• Experiences of YMCA Day Camp Counsellors and their Perceptions of Youth

      Webster, Amy; Department of Sociology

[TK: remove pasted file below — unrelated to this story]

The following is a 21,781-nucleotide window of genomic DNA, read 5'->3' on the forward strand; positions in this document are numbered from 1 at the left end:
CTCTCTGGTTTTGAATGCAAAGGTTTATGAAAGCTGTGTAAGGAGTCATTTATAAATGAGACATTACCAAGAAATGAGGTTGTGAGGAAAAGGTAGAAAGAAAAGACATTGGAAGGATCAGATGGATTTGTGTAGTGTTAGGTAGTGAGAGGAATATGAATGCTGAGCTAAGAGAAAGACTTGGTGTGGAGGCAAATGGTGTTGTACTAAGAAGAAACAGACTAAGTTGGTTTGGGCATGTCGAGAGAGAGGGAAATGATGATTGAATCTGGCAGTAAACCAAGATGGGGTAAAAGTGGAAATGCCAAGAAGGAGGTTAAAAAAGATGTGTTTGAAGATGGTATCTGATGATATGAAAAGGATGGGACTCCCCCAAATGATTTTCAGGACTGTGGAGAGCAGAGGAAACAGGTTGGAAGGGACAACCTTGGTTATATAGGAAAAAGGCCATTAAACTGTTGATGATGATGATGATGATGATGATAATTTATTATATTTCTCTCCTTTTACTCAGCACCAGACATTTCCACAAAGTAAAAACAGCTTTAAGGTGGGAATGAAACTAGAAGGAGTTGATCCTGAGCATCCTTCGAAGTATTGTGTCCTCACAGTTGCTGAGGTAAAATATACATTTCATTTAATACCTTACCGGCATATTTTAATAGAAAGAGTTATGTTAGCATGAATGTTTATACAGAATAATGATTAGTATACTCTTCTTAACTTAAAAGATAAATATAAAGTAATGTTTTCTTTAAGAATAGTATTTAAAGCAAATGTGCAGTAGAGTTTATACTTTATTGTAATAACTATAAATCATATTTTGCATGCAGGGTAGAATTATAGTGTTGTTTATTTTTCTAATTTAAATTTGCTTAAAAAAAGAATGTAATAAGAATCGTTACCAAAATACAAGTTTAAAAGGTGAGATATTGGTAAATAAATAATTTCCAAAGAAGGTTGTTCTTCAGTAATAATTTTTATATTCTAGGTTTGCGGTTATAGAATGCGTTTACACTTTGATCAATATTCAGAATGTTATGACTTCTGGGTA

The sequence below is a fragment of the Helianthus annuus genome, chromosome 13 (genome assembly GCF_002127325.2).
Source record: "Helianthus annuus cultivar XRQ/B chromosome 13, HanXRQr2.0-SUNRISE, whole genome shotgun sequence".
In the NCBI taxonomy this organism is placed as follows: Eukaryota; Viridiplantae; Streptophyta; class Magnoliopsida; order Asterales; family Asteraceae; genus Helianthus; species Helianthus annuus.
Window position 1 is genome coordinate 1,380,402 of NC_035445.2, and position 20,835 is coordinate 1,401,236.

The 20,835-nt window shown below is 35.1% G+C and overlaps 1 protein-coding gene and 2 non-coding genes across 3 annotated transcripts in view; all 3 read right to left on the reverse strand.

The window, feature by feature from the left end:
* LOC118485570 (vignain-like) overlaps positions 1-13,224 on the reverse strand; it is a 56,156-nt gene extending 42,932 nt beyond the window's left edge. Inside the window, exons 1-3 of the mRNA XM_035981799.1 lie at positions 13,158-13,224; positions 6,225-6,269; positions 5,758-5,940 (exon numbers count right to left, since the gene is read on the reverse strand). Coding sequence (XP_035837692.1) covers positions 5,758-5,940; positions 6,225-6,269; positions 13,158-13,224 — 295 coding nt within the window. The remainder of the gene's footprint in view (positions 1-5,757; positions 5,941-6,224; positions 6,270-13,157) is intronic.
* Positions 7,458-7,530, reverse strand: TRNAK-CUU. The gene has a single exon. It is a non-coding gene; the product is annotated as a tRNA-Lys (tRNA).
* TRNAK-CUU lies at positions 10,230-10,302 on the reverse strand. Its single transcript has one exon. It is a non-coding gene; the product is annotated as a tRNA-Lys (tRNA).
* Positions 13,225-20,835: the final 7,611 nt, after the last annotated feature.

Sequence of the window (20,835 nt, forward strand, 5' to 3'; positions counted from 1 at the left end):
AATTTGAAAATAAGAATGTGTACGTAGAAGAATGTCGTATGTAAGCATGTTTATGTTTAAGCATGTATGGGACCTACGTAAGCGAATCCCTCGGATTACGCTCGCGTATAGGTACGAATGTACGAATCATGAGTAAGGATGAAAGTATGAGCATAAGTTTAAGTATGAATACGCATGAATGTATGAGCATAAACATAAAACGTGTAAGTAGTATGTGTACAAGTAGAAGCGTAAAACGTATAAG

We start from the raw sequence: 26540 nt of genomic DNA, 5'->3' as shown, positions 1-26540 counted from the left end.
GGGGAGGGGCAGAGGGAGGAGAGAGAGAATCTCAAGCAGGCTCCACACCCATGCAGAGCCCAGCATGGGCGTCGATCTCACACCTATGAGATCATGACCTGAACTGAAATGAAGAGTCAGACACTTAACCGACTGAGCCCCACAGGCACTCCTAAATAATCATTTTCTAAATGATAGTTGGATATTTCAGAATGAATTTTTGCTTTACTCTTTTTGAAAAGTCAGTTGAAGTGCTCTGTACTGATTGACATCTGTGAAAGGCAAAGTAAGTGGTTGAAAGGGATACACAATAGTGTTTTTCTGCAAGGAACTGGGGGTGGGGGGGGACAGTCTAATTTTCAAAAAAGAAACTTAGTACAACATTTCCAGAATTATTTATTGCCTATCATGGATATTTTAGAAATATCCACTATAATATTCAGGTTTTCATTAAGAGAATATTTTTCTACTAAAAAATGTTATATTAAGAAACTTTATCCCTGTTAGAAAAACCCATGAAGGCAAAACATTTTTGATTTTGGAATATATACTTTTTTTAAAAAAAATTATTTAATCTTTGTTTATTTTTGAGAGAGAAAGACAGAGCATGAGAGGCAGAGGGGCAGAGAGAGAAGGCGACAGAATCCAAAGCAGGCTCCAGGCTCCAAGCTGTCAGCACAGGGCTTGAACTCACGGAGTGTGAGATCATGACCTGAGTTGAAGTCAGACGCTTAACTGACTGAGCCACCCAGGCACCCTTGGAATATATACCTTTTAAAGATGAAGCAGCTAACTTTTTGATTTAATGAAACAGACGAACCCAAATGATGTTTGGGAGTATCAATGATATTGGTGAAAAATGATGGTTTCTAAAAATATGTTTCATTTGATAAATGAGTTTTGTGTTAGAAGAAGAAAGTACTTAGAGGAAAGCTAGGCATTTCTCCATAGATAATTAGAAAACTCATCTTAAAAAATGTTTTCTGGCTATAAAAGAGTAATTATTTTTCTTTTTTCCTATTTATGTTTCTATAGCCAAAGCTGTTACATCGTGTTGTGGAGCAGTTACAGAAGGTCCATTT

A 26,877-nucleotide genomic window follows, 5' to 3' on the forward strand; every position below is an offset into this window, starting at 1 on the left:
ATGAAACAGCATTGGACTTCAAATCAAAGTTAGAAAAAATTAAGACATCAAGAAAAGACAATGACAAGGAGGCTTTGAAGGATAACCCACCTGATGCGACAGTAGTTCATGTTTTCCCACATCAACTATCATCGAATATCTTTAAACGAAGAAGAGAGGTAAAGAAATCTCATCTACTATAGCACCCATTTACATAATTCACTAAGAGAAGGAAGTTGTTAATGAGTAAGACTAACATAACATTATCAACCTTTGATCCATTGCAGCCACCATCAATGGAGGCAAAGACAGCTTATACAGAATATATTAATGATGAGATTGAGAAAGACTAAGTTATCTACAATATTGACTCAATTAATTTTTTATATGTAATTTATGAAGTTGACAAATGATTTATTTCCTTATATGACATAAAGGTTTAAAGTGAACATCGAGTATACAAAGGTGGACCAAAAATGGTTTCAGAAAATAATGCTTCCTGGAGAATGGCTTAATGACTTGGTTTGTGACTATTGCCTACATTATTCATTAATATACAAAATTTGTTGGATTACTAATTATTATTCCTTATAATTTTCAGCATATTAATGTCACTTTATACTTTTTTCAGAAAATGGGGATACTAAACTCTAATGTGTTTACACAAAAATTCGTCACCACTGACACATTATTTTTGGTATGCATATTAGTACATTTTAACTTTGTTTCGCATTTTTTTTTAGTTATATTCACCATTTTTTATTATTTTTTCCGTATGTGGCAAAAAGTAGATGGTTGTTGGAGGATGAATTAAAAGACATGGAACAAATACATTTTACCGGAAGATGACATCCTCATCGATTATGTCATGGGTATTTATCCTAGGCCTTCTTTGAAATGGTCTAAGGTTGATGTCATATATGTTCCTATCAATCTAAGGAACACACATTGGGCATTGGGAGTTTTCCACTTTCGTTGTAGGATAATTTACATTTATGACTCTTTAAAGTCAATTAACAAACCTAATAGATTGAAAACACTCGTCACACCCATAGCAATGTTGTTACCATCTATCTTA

A large body of research examines the benefits of youth programming for children and their families, yet there is limited research that specifically focuses on day camps and the experiences of camp counsellors. My MA thesis explores the experiences of YMCA day camp counsellors and their perceptions of the children with whom they work. More specifically, I explore how camp counsellors perceive campers’ strengths, assets, and home life, the extent to which camp counsellors impose neoliberal values onto youth, and the social and developmental benefits of the camp experience for both campers and counsellors. Drawing on social capital theory (e.g., Putnam, 2000), Tara Yosso’s (2005) concept of community cultural wealth, and the “multiple worlds” model of Phelan et al. (1991), this thesis was undertaken with two broad objectives: (1) to understand the broader ideological forces that inform youth programming and the implications for creating an inclusive and equitable camping experience for diverse populations of young people; and (2), to illuminate the ways in which campers and counsellors benefit from participation in camp from a social and psychological standpoint. The study is informed by qualitative interviews with eight study participants who were previously employed as YMCA day camp counsellors for a minimum of one full summer. Semi- structured interviews were utilized to elicit camp counsellors’ experiences along with their perceptions of youth and youth programming. These interview data are triangulated with my personal experience as a YMCA day camp counsellor. My findings highlight the drive and dedication that camp counsellors have to bettering the lives of the children they worked with. In addition, the study spotlights the ways in which youth programming is informed by the dominant neoliberal ideology. Despite the noble intentions of camp counsellors, this can result in a camping experience where neoliberal values are imposed on diverse populations of youth with i little consideration of the unique challenges that might inform resistant attitudes, or the strengths and assets that marginalized youth produce within their families and communities. In spite of these limitations and concerns, camp functions as a space where campers and counsellors have the opportunity to build constructive forms of bridging and bonding social capital. Lastly, I argue that camp has a vital role to play in an age of helicopter parenting where interaction by way of electronic devices has largely supplanted face-to-face interaction. In short, this thesis reveals both the shortcomings and benefits of the day camp experience, and unveils the complexities and challenges associated with youth programming in an increasingly diverse and unequal society.